A vote for OpenStack doesn't necessarily mean HP has turned its back on these Windows customers. If HP does live up to its claim of providing private clouds – services separated logically, physically or programmatically from the apps and data owned in the cloud by other people – then HP can theoretically do so running OpenStack on its servers with Windows.

OpenStack runs on Windows Server 2008 R2 Hyper-V, meaning Microsoft shops get the added plus of Microsoft's management tools without being locked into Azure.

It's not clear, however, how HP will serve Windows customers that want to use C#, ASP.Net, IIS and SQL Server on the public cloud. Microsoft has prepared these things for its own cloud, not OpenStack. And judging by the dearth of OpenStack experience out there and the fact that most OpenStack programmers aren't interested in Microsoft, it will take HP or Microsoft to do the tuning.

So far, Microsoft has only been able to offer more dates for an Azure service from HP. In July, Microsoft claimed HP "looks forward" to making services available to customers "later this year".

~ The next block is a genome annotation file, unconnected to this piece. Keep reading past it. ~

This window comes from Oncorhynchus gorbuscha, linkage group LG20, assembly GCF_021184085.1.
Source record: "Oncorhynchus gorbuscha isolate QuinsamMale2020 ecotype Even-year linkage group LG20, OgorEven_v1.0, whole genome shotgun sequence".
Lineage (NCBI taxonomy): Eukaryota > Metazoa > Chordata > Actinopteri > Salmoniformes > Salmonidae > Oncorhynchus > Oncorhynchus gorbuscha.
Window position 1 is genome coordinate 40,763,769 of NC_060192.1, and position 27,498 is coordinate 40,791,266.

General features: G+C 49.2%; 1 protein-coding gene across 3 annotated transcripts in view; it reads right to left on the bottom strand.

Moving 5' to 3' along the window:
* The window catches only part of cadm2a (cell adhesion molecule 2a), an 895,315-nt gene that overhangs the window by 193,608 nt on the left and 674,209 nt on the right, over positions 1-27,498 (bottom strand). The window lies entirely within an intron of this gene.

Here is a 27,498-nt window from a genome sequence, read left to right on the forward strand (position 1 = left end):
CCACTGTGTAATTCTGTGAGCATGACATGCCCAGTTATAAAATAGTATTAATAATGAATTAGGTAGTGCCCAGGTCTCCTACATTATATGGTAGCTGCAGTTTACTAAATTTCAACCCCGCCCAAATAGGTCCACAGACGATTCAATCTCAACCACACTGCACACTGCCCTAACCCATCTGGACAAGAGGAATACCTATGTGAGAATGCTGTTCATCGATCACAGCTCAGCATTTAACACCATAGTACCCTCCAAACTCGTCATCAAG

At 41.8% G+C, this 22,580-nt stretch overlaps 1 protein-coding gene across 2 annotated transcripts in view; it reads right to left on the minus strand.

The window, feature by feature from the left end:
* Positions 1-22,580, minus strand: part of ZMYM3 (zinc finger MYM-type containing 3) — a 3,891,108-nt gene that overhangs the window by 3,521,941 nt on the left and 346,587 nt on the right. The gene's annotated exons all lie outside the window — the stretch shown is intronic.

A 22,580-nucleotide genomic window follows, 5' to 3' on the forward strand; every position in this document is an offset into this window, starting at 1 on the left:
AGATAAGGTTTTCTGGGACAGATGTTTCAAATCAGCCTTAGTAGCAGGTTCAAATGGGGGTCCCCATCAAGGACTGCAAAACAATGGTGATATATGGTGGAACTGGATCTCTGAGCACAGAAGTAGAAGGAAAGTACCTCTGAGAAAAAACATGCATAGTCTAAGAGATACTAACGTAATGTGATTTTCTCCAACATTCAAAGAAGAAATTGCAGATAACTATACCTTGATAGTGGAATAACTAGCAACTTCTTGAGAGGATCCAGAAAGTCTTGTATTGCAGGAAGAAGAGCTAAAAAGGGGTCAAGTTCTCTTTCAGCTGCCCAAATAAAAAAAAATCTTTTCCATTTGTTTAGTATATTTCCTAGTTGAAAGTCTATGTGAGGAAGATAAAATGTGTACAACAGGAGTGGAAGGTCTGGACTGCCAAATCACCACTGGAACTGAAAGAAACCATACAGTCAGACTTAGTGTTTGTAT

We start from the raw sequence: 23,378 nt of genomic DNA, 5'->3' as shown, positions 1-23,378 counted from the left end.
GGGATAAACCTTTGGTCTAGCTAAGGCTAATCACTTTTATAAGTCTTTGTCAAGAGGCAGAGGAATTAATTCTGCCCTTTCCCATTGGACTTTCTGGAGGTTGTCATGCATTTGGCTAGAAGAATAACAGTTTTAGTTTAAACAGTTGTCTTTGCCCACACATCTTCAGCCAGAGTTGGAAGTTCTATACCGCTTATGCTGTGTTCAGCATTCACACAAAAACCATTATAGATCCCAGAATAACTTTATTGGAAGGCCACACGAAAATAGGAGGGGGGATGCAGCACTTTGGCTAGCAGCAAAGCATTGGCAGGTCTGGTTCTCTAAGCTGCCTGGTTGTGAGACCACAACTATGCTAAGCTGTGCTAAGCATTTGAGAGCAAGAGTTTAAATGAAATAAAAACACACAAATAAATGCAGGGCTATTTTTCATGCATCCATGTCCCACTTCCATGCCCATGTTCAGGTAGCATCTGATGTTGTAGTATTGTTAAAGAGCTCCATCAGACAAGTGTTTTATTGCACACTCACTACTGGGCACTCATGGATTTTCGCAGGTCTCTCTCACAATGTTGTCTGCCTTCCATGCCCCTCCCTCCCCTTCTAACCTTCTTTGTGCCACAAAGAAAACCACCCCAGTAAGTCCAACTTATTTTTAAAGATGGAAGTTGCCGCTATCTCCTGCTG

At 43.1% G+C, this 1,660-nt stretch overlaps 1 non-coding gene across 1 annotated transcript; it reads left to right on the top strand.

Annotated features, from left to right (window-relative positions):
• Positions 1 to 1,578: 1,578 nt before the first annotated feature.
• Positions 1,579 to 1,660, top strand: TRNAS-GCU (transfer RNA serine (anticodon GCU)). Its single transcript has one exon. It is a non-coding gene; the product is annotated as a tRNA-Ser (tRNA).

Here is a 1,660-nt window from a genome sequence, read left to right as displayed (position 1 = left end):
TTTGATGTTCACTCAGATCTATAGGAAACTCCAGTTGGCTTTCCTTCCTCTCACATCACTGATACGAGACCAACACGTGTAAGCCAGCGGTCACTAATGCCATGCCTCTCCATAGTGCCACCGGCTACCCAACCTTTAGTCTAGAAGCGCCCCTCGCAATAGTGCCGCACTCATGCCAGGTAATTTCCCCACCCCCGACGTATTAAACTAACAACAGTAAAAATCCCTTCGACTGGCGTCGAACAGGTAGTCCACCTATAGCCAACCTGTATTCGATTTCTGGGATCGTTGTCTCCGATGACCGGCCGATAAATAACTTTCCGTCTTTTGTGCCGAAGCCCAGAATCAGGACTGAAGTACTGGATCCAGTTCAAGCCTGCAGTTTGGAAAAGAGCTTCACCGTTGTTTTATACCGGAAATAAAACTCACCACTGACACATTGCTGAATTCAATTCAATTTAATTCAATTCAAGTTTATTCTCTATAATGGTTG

Windows or OpenStack?

For a server maker like HP, giving enterprise customers a choice of Azure or OpenStack is the equivalent of giving them the choice of Windows or Linux on a ProLiant server; it means freedom from being locked into the whims of a single supplier. It is an option Apple has gone for, by picking Microsoft and Amazon to run iCloud rather than just going with one or the other.

"That's the biggest fear the enterprise has: can I move if you become too expensive," a member of the OpenStack community told us. With OpenStack running on Windows Server 2008, OpenStackers would get Microsoft's management without the Azure lock-in.

HP claim its cloud will become all things to all people: public, private and hybrid. This, despite the fact that HP has little experience in building or running one of these, combined with the fact that there's a shortage of people who can help it. This wouldn't be a problem in normal circumstances, if you were a startup or a business running with diverse sources of income. But when you're thinking about cutting loose one of those cash generators, the need to be get it right – and quickly – is critical. ®